In 1977, the Parkdale Activity-Recreation Centre (PARC) was founded to operate a drop-in centre in Parkdale for survivors of mental health ailments, the homeless, the disabled and those with few resources. Community volunteers observed that there were a large number of adults living in rooming houses and boarding homes throughout the Parkdale community after local mental health facilities began to de-institutionalize psychiatric patients. Most of these adults possessed little income, had few or no family contacts, did not have a place to go during the day and had been ostracized. In 1980 PARC found funding, staff and a venue and opened its doors to provide support, meals, employment opportunities and various programs to people with serious mental health and addiction issues.[5]

Recent[edit]

Owing to the many affordable rental apartments and its proximity to the downtown core, Parkdale has evolved into a transient neighbourhood for many newcomers to Canada. Waves of Caribbean, Vietnamese, Filipino, Tamil, Chinese, Tibetan, Hungarian and Roma immigrants have marked Parkdale in different times between 1980 till present. Parkdale presently hosts a large number of Tibetan settlers, with the area being home to one of the largest Tibetan diaspora outside of India and Nepal. Parkdale has a number of settlement and immigration agencies that deal with the needs of the newcomers and provide them with the necessary support as they explore the opportunities provided in Canada. Some of the agencies are Parkdale Community Information Centre (PCIC),[6] Parkdale Community Legal Services, PIA, and Culture Link.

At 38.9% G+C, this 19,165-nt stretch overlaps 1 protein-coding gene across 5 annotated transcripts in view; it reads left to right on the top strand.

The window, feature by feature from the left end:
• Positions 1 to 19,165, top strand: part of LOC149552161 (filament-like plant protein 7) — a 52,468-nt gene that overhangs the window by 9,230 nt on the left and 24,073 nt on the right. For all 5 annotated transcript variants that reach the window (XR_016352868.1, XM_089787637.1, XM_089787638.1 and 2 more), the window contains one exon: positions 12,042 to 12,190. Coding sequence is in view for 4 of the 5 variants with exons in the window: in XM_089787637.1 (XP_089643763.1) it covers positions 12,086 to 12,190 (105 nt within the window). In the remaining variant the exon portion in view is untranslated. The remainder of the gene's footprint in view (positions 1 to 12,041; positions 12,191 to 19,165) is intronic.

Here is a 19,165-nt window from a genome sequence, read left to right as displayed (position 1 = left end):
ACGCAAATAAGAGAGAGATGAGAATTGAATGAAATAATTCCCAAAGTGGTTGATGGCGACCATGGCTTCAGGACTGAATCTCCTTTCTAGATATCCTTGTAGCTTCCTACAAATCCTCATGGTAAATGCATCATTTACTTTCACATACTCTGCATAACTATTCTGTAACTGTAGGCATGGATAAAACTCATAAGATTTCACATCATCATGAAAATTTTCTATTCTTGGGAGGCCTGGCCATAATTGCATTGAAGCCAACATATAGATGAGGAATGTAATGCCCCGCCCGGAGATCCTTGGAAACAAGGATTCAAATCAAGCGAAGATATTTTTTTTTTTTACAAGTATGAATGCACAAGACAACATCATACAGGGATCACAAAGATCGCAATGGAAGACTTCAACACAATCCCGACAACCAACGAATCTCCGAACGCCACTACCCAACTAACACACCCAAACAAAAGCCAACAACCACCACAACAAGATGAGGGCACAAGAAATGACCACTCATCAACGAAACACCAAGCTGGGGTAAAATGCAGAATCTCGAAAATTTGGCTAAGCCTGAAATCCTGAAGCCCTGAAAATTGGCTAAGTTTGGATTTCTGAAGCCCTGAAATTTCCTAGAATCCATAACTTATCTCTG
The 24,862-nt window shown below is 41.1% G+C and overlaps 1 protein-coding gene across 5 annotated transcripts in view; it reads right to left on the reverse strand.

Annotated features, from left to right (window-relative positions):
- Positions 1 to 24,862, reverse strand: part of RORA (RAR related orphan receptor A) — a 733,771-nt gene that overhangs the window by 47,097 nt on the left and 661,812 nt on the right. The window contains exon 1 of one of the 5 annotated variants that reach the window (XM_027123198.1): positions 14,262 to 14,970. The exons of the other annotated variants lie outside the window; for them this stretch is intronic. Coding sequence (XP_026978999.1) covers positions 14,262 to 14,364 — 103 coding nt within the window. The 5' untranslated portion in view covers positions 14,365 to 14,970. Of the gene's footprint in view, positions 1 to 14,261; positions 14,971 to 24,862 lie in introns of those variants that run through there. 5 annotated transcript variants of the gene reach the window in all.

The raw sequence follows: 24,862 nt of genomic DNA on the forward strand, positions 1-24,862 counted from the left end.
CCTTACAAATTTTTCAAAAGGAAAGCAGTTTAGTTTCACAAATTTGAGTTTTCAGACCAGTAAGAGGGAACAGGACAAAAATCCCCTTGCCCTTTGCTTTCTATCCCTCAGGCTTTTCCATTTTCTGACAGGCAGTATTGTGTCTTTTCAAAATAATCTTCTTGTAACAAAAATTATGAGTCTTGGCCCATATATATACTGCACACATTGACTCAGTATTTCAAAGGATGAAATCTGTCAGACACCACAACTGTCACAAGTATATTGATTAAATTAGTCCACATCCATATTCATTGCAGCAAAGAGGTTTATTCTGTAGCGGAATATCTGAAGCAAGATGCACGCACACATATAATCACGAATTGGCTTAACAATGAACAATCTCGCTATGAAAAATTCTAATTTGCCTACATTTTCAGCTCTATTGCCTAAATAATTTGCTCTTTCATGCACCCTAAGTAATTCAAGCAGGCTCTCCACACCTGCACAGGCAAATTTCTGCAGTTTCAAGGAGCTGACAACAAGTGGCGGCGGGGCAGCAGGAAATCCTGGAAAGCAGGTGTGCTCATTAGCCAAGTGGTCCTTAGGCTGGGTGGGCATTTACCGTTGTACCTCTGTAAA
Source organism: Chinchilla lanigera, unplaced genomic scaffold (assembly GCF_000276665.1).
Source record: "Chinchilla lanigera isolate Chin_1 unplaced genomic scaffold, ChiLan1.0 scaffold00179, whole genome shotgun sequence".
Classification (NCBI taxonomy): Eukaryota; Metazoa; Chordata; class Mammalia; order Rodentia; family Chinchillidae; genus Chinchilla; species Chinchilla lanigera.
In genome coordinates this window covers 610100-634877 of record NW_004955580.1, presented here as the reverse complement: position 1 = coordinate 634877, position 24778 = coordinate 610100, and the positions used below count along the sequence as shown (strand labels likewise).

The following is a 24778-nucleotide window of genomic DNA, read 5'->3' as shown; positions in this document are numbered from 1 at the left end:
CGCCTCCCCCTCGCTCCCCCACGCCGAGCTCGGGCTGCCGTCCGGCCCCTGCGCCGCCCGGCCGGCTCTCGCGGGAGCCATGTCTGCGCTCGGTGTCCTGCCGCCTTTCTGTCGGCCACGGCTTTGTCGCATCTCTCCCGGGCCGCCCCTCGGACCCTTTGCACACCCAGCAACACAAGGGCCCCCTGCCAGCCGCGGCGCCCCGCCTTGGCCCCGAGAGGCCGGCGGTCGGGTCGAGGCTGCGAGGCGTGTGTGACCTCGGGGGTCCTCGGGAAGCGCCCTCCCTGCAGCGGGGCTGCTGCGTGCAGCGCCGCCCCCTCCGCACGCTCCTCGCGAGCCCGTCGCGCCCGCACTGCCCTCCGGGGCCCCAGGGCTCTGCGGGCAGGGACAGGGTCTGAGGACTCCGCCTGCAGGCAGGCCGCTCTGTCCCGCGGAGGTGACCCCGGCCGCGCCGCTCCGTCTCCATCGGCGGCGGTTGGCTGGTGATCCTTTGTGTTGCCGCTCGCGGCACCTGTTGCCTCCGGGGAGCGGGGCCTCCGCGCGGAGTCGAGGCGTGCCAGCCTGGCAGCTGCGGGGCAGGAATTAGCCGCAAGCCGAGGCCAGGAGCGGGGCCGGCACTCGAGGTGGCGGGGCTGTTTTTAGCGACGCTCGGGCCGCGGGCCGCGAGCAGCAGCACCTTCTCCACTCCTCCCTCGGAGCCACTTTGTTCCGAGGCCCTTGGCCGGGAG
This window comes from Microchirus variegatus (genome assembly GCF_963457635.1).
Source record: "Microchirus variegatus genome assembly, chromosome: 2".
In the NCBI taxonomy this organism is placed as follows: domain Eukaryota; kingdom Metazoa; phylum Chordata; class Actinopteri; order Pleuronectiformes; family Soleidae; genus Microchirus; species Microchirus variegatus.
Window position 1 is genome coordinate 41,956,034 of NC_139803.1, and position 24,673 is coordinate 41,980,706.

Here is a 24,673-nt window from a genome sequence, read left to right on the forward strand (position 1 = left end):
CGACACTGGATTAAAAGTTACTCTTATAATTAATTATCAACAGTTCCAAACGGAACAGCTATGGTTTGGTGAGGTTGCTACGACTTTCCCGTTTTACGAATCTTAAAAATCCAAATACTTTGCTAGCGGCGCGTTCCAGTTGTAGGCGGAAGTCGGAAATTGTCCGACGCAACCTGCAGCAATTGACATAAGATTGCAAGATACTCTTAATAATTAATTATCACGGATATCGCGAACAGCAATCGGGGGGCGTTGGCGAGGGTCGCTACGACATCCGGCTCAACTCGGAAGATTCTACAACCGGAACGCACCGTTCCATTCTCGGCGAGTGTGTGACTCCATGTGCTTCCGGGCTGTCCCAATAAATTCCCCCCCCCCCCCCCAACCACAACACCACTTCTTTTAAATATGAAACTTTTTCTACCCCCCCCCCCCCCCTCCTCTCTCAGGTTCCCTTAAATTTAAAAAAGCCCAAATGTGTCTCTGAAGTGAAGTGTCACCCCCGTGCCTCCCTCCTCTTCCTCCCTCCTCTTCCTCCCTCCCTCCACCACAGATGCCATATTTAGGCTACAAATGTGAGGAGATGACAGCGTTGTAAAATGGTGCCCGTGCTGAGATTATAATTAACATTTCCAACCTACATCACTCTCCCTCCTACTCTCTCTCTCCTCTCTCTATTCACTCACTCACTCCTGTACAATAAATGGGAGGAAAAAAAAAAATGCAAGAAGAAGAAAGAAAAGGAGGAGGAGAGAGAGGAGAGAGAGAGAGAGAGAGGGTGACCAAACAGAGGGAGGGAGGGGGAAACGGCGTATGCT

Some of the recent developments in Parkdale include the Healthy Organic Parkdale Edibles (HOPE) garden in the Masaryk Park, south of Queen and on the west side of Cowan Avenue. This community garden was founded by Shannon Thompson of Greenest City,[7] along with many community members to allow residents who don't have growing space to grow food and build a more inclusive community area. The environmental and community organization based in Parkdale since 2006 works with food sovereignty, youth employment, environmental awareness and community building. Greenest City has also initiated the Youth Garden in Dunn Parkette. The volunteers of the two gardens also host festivals, workshops, field trips along with other activities and projects in the area.

The area has seen an influx of artists working in the relatively inexpensive spaces, close to the exhibit spaces on Queen Street within Parkdale and along Queen Street to the east.[4] The opening of the Parkdale Arts and Cultural Centre, along with efforts to promote businesses in the area, such as the Parkdale-Liberty Economic Development Centre, has spurred the growth of a vibrant creative area along Queen Street, which puts on a large display during Toronto's annual 'Nuit Blanche.'